Previous studies that have examined LITA histological structure have shown contradictory outcomes. Van Son et al. [20] studied the comparative histology of various arterial conduits used in myocardial revascularization surgery, but they considered LITA as presenting a regular structure throughout its route. In a further study repairing the inaccuracy of the preceding study, Van Son et al. [9] showed the variability of ITA histological composition in its different segments. This study, as well as the findings of the present study, has strengthened the higher predominance of elastic fibers in LITA mid segment than in proximal and distal segments. On the other hand, LITA is pharmacologically reactive [21,22]. He [22] reported that different LITA segments showed fluctuations in contractility responses when tested with distinctive vasoactive agents and He concluded that the mid segment is a "passive conduit", but the distal segment (3 to 4 cm proximal to the bifurcation) is pharmacologically reactive. Even though LITA has been adequately studied, RITA histological structure has remained relatively overlooked with scarce information regarding its sequential structure. The use of the distal third of ITA for coronary grafting was controverted due to the possibility of a major spasm [22]. However, our data showed that RITA apparently has a more regularly distributed wall histological structure throughout its length with a relatively steady amount of elastic layers.

Nakayama et al. [23] studying late angiographically outcomes of different LITA segments anastomosed to the anterior descending (AD) coronary artery showed that all LITA segments were capable of proportionally increasing both diameter and flow adjusting to the demand of the revascularized coronary artery.

Marx et al. [24], studying the structure of ITA distal segment in 100 patients, have found a great variation in the composition of tunica media. The media could be classified into three different types: muscular, hybrid and elastic type. In 52% the elastic type dominated in the distal part. Hybrid and muscular patterns were found in 22 and 26%, respectively. Therefore, even among specimens of distal segments of ITA there is a great histological variability, making previous extrapolations susceptible of questionings.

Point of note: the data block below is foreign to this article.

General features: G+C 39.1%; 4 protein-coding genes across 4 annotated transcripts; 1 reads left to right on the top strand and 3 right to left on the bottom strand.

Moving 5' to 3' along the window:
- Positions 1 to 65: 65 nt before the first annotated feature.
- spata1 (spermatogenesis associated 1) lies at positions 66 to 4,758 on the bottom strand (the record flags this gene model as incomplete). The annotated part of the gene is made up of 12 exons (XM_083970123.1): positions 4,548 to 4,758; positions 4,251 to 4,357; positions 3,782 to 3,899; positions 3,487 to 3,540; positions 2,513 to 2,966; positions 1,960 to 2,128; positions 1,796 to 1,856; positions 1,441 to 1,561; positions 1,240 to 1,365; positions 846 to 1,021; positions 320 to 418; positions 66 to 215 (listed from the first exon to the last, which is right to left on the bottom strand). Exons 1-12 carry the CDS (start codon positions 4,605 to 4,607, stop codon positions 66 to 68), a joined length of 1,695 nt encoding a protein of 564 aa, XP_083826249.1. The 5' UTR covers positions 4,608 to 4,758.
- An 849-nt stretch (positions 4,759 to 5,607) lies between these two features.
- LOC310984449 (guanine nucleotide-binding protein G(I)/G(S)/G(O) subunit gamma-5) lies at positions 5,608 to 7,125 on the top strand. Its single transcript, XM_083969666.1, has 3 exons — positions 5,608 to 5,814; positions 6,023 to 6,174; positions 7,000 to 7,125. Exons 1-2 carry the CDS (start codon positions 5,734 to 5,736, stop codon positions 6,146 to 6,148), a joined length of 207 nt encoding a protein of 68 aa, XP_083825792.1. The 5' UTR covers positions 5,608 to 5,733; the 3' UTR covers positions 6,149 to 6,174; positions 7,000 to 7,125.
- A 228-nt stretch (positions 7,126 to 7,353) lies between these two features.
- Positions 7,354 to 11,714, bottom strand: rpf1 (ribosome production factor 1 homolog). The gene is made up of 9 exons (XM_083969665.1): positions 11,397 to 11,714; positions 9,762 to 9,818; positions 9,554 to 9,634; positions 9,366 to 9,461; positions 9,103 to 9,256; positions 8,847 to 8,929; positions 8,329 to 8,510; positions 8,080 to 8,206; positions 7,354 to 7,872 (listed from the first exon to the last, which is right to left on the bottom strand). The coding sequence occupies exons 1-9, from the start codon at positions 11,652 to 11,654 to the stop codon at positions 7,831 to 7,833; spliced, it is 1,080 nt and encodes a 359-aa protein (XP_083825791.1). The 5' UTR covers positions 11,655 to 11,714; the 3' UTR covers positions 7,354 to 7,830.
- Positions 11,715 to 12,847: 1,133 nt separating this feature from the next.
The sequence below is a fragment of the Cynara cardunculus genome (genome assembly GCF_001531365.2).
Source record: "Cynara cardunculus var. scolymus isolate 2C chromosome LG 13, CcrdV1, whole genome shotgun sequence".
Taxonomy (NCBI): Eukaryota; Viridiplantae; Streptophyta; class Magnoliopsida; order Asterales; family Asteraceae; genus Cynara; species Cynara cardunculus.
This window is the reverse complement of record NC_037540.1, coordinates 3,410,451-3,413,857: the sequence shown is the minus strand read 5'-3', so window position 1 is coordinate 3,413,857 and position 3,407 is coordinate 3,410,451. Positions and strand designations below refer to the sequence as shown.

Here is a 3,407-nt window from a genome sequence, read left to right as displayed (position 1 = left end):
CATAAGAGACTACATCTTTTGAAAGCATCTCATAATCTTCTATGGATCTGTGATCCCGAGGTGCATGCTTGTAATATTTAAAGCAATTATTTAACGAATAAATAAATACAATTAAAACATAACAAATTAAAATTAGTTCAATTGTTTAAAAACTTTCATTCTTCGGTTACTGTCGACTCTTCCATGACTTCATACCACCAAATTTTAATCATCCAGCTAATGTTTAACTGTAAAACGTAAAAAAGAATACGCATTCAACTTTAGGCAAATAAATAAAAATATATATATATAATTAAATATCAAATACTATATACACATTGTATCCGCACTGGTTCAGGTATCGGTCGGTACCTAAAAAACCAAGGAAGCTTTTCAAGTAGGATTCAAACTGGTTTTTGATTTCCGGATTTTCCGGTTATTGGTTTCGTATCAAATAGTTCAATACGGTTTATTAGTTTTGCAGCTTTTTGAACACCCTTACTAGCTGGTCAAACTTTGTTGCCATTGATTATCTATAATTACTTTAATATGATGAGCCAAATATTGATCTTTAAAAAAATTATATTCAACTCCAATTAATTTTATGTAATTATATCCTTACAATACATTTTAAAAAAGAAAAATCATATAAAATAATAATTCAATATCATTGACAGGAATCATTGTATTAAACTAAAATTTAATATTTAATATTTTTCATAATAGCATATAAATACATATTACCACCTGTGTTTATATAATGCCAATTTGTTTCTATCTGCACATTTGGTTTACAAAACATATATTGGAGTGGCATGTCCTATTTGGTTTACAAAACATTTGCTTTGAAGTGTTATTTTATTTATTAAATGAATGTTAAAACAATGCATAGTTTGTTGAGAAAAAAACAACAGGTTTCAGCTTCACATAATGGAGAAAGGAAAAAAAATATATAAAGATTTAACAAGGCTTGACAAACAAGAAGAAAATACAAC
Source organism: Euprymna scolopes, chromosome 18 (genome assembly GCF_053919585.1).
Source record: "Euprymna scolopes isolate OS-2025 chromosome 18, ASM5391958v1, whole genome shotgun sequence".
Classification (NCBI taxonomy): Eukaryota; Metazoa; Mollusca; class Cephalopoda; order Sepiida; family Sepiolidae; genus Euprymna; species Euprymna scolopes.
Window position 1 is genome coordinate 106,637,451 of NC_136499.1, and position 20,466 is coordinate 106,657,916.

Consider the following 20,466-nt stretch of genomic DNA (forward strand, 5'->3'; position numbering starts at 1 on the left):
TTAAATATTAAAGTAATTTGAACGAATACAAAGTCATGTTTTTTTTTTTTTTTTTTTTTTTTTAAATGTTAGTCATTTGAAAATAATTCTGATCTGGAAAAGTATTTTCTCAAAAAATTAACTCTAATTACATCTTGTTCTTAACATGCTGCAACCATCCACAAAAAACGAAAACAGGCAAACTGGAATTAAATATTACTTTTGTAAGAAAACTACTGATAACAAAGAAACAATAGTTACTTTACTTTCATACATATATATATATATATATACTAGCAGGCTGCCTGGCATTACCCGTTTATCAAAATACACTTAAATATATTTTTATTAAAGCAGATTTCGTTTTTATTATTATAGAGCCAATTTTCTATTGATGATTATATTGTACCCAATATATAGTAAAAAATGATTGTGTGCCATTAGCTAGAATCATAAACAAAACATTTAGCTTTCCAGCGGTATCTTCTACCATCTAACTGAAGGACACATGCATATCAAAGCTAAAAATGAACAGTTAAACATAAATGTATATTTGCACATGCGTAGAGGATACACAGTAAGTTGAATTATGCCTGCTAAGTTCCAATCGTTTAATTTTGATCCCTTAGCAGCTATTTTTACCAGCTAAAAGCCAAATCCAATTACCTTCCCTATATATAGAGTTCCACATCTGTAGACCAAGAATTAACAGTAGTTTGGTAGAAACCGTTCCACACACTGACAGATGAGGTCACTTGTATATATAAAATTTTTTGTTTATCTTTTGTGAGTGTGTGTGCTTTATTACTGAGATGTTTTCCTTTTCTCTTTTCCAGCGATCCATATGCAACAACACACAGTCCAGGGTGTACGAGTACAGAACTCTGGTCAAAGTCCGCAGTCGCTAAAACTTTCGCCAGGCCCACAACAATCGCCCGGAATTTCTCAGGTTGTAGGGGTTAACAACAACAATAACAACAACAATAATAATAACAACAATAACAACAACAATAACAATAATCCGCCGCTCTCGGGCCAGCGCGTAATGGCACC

Additionally, studies have demonstrated that the diameter and the location of ITAs segments used in the coronary grafting did not constitute increasing factors of graft occlusion rate [25]. The structure and caliber of ITAs are well adapted to that of the graft recipient coronary artery, creating less flow turbulence and great release of endothelial mediators, thus assuring long durability.



The data of the present study suggest that there are structural differences between both right and left ITAs. Further studies aiming at comparatively analyzing the endothelial function and vasoreactivity should provide additional information. The potential implications of these findings in the patency of grafts and in the long-term clinical outcomes remain to be elucidated.



The authors wish to thank Prof. Dr. Oswaldo Giannotti-Filho (in memoriam) for his valuable help in setting up and analyzing of the slides. Also, thanks to Drs Gaia and Rafael Loduca, for their help in collecting the samples and in the preparation of the slides.



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Correspondence address
Walter J. Gomes
Disciplina de Cirurgia Cardiovascular
Escola Paulista de Medicina - Universidade Federal de São Paulo
Rua Botucatu, 740 -São Paulo - SP
Brasil - CEP 04023-900
Phone: (11) 5571-2719

Article received on February 14th, 2008
Article accepted on March 4th, 2008



This study was carried out in the Cardiovascular Surgery Discipline. School of Medicine of São Paulo. Federal University of São Paulo. This study was funding by the Programa Institucional de Bolsas de Iniciação Científica - PIBIC/CNPq-UNIFESP/EPM. Student: Maria Flavia L. Ribeiro. Professor: Walter J. Gomes.